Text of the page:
A life of struggle and unprecedented political success; integrity and commitment all the way
Jyoti Basu, veteran Marxist leader and one of the tallest figures in the country’s political life, died of septicaemia due to pneumonia that led to multi-organ failure, here on Sunday. He was 95 and is survived by his son and three grandchildren.
After battling for life in a private hospital over the past 17 days, he passed away at 11.47 a.m.
Chairman of the Left Front Committee in the State and Secretary of the West Bengal State Committee of the CPI(M), Biman Bose, announced the passing away of Mr. Basu shortly after noon. “I have come to give you sad news. Jyoti Basu is no more with us. He has left us. I cannot speak any more,” he told journalists outside the hospital.
Union Home Minister P. Chidambaram, who was here, described Mr. Basu as “a colossus who strode India’s political scene for many decades,” adding: “He was a great democrat, a great parliamentarian and a great source of inspiration…It is a sad day for all of us.”
Chief Minister Buddhadeb Bhattacharjee, CPI(M) general secretary Prakash Karat, Polit Bureau member and MP Brinda Karat and Somnath Chatterjee, former Lok Sabha Speaker, were present at the hospital.
His body was taken to Peace Haven, a funeral parlour, via the residence of his son, Chandan Bose, and Indira Bhavan in Salt Lake where Mr. Basu lived in the later phase of his life.
Mr. Basu was India’s pre-eminent Communist leader, and one of post-independence India’s greatest and most respected mass political leaders. He was the last of the nine founding Polit Bureau members and India’s longest-serving Chief Minister.
Mr. Basu was a man of immense charisma, and one whose faith in the people was unflinching. He lived a full life, characterised by struggle and by successes in government that few other political leaders in India have been able to match. He was immaculate in dress and bearing, a person of extraordinary personal discipline, and, well into his 80s, known for the briskness of his stride, and for consistently outpacing the security guards who accompanied him.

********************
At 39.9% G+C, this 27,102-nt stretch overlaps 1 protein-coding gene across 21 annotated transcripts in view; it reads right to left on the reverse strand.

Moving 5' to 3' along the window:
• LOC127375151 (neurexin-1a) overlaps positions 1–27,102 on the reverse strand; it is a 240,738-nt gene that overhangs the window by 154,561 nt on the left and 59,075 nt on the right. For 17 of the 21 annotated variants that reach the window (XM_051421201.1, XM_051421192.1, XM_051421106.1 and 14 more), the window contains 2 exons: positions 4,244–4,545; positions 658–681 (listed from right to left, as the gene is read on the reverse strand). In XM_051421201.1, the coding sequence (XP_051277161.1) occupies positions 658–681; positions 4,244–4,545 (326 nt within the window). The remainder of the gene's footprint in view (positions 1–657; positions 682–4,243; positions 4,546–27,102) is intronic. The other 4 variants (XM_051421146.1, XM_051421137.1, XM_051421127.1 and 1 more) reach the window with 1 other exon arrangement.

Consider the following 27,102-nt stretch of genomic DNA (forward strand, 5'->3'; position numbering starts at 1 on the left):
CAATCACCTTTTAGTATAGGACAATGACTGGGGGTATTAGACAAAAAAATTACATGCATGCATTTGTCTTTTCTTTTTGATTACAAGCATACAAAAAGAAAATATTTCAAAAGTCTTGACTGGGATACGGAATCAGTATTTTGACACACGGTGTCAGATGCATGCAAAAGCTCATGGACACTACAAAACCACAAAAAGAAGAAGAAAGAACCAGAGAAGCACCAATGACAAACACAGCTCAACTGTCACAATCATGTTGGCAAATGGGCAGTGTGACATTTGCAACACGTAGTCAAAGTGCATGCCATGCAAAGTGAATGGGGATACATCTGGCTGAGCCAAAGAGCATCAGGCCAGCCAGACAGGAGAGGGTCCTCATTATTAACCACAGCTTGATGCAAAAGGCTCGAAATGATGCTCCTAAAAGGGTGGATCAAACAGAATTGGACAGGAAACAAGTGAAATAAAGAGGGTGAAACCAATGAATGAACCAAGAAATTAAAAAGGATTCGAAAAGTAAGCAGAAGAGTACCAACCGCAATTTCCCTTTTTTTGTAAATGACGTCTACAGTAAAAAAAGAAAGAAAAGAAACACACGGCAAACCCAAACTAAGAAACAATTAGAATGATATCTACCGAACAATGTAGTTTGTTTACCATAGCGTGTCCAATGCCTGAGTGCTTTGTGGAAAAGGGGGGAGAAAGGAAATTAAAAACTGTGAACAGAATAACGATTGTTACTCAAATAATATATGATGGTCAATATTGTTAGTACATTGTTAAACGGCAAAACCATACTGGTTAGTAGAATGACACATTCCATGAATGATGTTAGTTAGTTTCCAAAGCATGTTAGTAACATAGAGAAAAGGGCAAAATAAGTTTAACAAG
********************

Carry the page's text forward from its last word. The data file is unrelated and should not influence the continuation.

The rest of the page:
A byword for intellectual, political and personal integrity and for a straightforward, self-assured and imperturbable style in politics, Mr. Basu made a profound, long-term difference to the large, populous and strategically important State that was his first priority and commanded his best efforts. As has been widely noted, his enduring legacy as Chief Minister of West Bengal between 1977 and 2000 includes land reforms, accountable governance, functioning panchayat institutions, and the creation of a stable atmosphere of communal harmony and secularism.
However, those who remember him chiefly as India’s longest-serving Chief Minister are likely to underestimate his long experience in the crucible of struggle: as a trade union organiser, as a popular agitator, and as a revolutionary fighter – starting, as was typical for his generation, as a freedom fighter and courageously facing and overcoming state-sponsored repression and intolerance in independent India as well. They are likely also to underestimate the inner resources of one of the most attractive and gifted mass political leaders that India, or indeed any country, has seen over the past half century.
Mr. Basu was the chief architect of the Left Front in West Bengal, and he repeatedly said that it was to “the conscious, struggling people” of the State that credit went for making it possible for the Left Front to win seven successive Assembly elections. Being elected for a five-year term seven times in succession was “not only an achievement without precedent in India,” he noted matter-of-factly, “but also in the history of parliamentary democracy in the world.”
Never one to despair over fluctuating political fortunes, he observed that the recent electoral setbacks suffered by the Left in West Bengal were because “we could not take our message properly to the people.” He added: “Besides, in certain areas we made mistakes.”
In an interview to Bengali daily Ganashakti a month after the results of the 2009 Lok Sabha polls were announced, Mr. Basu reiterated his faith in the people. “It is the people who determine the course of history,” he said, adding that there “can be some who misunderstand [us] temporarily, but if we keep going to the people repeatedly and make ourselves worthy of their love, they will most certainly understand us. We will have to again draw to our side those who opposed us in the last panchayat and Lok Sabha elections.”